As I walk down the concrete steps to the bay the sea smell is stronger than usual. Autumn has arrived. Piles of red seaweed and brown laminaria lie along the beach, torn from the rocks by the first rough weather.
It is a grey day and the bay strikes me as looking a little tired, but I set off anyway towards the cliffs and the rockpool I have been monitoring for the last year or so. But something is wrong. I get roughly to where the rockpool should be but it’s not there! The rocks as well! Nothing is in its right place! I stand, momentarily confused and disorientated, but then realise, it is just that the sea is so much further out than usual, due to the exceptionally low spring tide, and so the landscape is changed. I pause, re-establish my bearings and after a few minutes find my objective.
In contrast to the bay, the pool’s appearance is improved by the recent heavy wave action, it is much cleaner and brighter than the last time I saw it1.
It is fresh and clear and its distinctive pink colour plain to see. This colouration, which is shared by many pools in the area, is due to a soft-pink encrusting coral that covers the pool basin below the waterline and a sturdy red seaweed known as Corallina officianalis which grows in tufts within the pool itself2. There are, in these pools, often also a few delicate twists of a bright green algae known as Sea lettuce, as well as a scattering of limpets and periwinkles on the rockpool floor. Some pools also sport Snakelocks anemones, with their striking purple-tipped green tentacles; a simultaneously startling, but subtle play of complementary colours. There also often signs of apparent whimsy; limpets sporting delicate weed fascinators, or with periwinkles riding on their backs. Often these various elements appear arranged with such fussy, delicate artistry as to bring to mind a plate of Michelin starred food from a fancy London restaurant.
I have been observing these pools regularly for not quite a year, and have noticed they are most attractive in the spring. Throughout the summer months, presumably due to the higher light levels and warmer water, some of them, including the one I monitor, grow an epiphytic algae that gradually obscures both colour and form3. At the same time silt and detritus, including excreta from the grazing shellfish built up on the bottom, hiding the coral floor and filling seams and cracks in the rock.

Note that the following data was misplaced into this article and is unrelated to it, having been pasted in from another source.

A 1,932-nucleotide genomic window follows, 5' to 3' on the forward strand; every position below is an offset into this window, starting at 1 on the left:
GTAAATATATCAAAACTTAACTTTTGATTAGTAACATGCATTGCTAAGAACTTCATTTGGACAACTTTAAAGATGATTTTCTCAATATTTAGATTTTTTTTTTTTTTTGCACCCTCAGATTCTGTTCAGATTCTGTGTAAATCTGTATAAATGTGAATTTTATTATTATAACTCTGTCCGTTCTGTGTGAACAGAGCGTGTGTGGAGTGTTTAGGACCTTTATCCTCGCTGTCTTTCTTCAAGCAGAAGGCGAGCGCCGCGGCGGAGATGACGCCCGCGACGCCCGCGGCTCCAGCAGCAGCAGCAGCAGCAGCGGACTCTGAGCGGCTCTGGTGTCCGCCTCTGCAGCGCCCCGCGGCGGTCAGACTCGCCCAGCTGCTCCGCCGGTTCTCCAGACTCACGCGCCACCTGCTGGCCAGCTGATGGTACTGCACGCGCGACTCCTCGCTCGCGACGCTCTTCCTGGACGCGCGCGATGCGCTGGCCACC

But now, with the bigger seas, all is refreshed. Wave-gales have blown though, scouring the pool, and removing all that was not strong or well anchored.
Peering in, one of the first things I see are the pale, blue-banded tentacles, of daisy anemones. I feel a perhaps unreasonably strong sense of relief. They had been missing all summer and, in my habitual assumption of the worse, I had thought them gone. But no, all is well, they were merely obscured by the silt. But such is the relentless reporting of loss and change in nature these days that any sign, such as this, of resilience or even normal natural routine, is frequently accompanied by an motional release. Given the transformation wrought by the recent waves I wonder if this scouring is a necessary part of these rockpool habitats, in the same way that fire is a necessary part of some grass or woodland ecosystems.
I find a place to stand where my reflection in the water is least and take a series of fifty or so overlapping photographs covering the rockpool from barnacled shore to barnacled shore. These will be stitched together into a single highly detailed image when I get home – a method of recording the pool and something new I am trying.
While taking the photographs I notice that the sea has deposited some of the same red seaweed, or macro algae as it is properly called, in the pool as lay along the beach. Here, as there, a lot of it is covered in a pale encrustation called sea mat. It looks nothing from a distance but looking closely reveals a very fine lacy mesh of perfectly rectangular cells, each less than a millimetre in size. This is a Bryzoan4 or ‘moss animal’, a colony of tiny flower-like filter feeders. I have never seen the creatures, only these dead remains, but still there is something arresting about this geometric precision amongst the organic forms of the seaweed.
- This sounds like a totally anthropocentric judgement – perhaps the inhabitants prefer a rich, murky soup of nutrients, but then according to ‘3’ below this instinctive judgement may be correct.
- This type of rockpool is given a special designation by the Joint Nature Conservancy Council (JNCC), you can read more about it here.
- I have read that this growth of epiphytes actually stunts or kills the red Corallina officinalis sea weed.
- Rockpools and the life within them have inspired and continue to inspire great interest from evolutionary biologists, from Charles Darwin down. Bryzoans, are heavily researched for a number of reasons, including that their calciferous cells mean they are well preserved in the fossil record, enabling close tracking of evolutionary changes.